Friday, May 12, 2017


After spending a good part of a day driving around St. Lucia, we were hungry, and we told our driver that we wanted to eat authentic St. Lucian food at a place where the locals eat.  He took us to Fedo's New Venture in the town of Soufriere, which is located near the Pitons on the west coast of the island.

It was crowded inside, so we gladly took the table on the front porch of the erstwhile home that is now a restaurant:

We began our late lunch with a very refreshing glass of iced tamarind juice:

The mahi mahi and vegetable dish was wonderful, and included breadfruit, taro, chayote, cassava, purple sweet potatoes, and plantain--not your usual roast veggie mix! There were also the more famliar carrots, cabbage, rice, and beans.

While we were finishing up, a young man walked by pulling a wagon filled with squares of warm coconut cake. Street food? Bob is ALWAYS willing to sample that, even though we were stuffed from our lunch.  It was pretty good when warm, and fair-to-middlin' when cold.

As we drove back to Castries and the cruise ship, we made one more stop at the Cathedral Basilica of the Immaculate Conception. It is located on Derek Wolcott Square, named after a native son and 1992 recipient of the Nobel Prize for Literature. More about him at the end of the post.

This cathedral is the largest church in the Caribbean (200' x 100') and was given the status of Minor Basilica in 1999. It is wonderfully unique:

Nothing somber about this church. It is the color of joy:

Lookiing back towards the loft and main entrance:

Even the crucifix is draped with a richly-colored purple cloth:

My favorite things about the cathedral are the Caribbean faces in the murals and stained glass:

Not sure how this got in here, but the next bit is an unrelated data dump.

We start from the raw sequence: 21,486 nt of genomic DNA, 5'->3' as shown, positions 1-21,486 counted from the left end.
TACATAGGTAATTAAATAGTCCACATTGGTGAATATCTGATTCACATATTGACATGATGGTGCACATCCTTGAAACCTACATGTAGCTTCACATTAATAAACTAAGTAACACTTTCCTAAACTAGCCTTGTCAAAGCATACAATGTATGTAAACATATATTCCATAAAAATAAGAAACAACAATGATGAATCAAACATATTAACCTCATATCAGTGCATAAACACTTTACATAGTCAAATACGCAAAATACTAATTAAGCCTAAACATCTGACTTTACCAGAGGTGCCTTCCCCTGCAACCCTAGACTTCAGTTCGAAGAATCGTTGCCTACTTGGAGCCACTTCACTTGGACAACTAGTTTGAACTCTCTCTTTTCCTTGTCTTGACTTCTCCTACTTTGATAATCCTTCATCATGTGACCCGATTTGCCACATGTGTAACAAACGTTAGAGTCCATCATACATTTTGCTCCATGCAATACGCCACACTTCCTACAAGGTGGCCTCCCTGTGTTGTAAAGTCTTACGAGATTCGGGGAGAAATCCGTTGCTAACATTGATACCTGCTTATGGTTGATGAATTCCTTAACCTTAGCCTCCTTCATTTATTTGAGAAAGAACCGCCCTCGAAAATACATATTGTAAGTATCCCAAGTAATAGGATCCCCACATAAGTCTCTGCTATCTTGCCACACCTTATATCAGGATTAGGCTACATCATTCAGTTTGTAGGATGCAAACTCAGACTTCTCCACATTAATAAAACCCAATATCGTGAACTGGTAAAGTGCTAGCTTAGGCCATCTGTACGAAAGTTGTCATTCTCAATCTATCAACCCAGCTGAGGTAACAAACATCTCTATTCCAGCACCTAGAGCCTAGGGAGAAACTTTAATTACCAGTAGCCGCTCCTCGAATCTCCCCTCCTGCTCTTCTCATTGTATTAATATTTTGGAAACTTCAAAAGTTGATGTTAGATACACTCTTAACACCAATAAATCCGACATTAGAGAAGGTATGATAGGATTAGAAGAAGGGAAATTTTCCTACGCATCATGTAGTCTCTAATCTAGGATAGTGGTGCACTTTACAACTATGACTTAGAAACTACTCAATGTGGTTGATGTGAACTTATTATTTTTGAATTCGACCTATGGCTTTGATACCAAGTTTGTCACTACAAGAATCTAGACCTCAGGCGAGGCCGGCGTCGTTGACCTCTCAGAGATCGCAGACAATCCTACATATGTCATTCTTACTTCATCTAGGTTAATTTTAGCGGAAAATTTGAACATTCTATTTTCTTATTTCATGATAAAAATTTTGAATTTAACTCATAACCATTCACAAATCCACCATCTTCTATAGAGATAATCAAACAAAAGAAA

The Annunciation:

Angels announcing the birth of Jesus:

The flight to Egypt:

Young Jesus in the temple:
I love the tops of these windows. They remind me of the "stained glass" we used to make in middle school using black construction paper and colored tissue paper.

I have to throw in this photo of St. George slaying the dragon, one of Bob's favorite scenes:

Overall, St. Lucia was perhaps my favorite of the Caribbean islands we visited and a place I would love to go back to. I felt like there was a lot we didn't see, even though we spent the day exploring without the limitations of a large tour group.

As we headed out to sea, our captain positioined the ship so that we could get one last look at the majestic Pitons. At first they appeared to be side-by-side:

As we got closer, however, the distance between them grew:

The Gros Piton:

. . . and the Petit Piton:

Dave and Bob get in a few more pictures:

Derek Walcott was born and raised in Castries, St. Lucia, and was of Dutch and African descent. A poet, playwright, and 1992 Nobel Laureate, he was also the recipient of an Obie Award for one of his plays, a MacArthur Foundation Genius Award, a T.S. Eliot Prize for one of his poetry books, and many other awards.

Wolcott spent much of his adult years in the United States, where he taught at Boston University, Columbia, Yale, and Rutgers. He also taught at England's Essex University.

The Nobel committee described Walcott's writing as "a poetic oeuvre of great luminosity, sustained by a historical vision, the outcome of a multicultural commitment."

We visted St. Lucia on Thursday, March 16th. Walcott died in his home at age 87 on the island the next day, March 17th, 2017. His funeral was at the Cathedral written about in this post.

LOVE AFTER LOVER by Derek Walcott

The time will come
when, with elation
you will greet yourself arriving
at your own door, in your own mirror
and each will smile at the other's welcome,

and say, sit here. Eat.
You will love again the stranger who was your self.
Give wine. Give bread. Give back your heart
to itself, to the stranger who has loved you

all your life, whom you ignored
for another, who knows you by heart.
Take down the love letters from the bookshelf,

the photographs, the desperate notes,
peel your own image from the mirror.
Sit. Feast on your life. 


  1. Nice. Fun to learn more about Derek Wolcott. St. Lucia was also my favorite island, a place I think I could actually go back to and spend some time.

  2. That was probably the most colorful, unique church I've seen.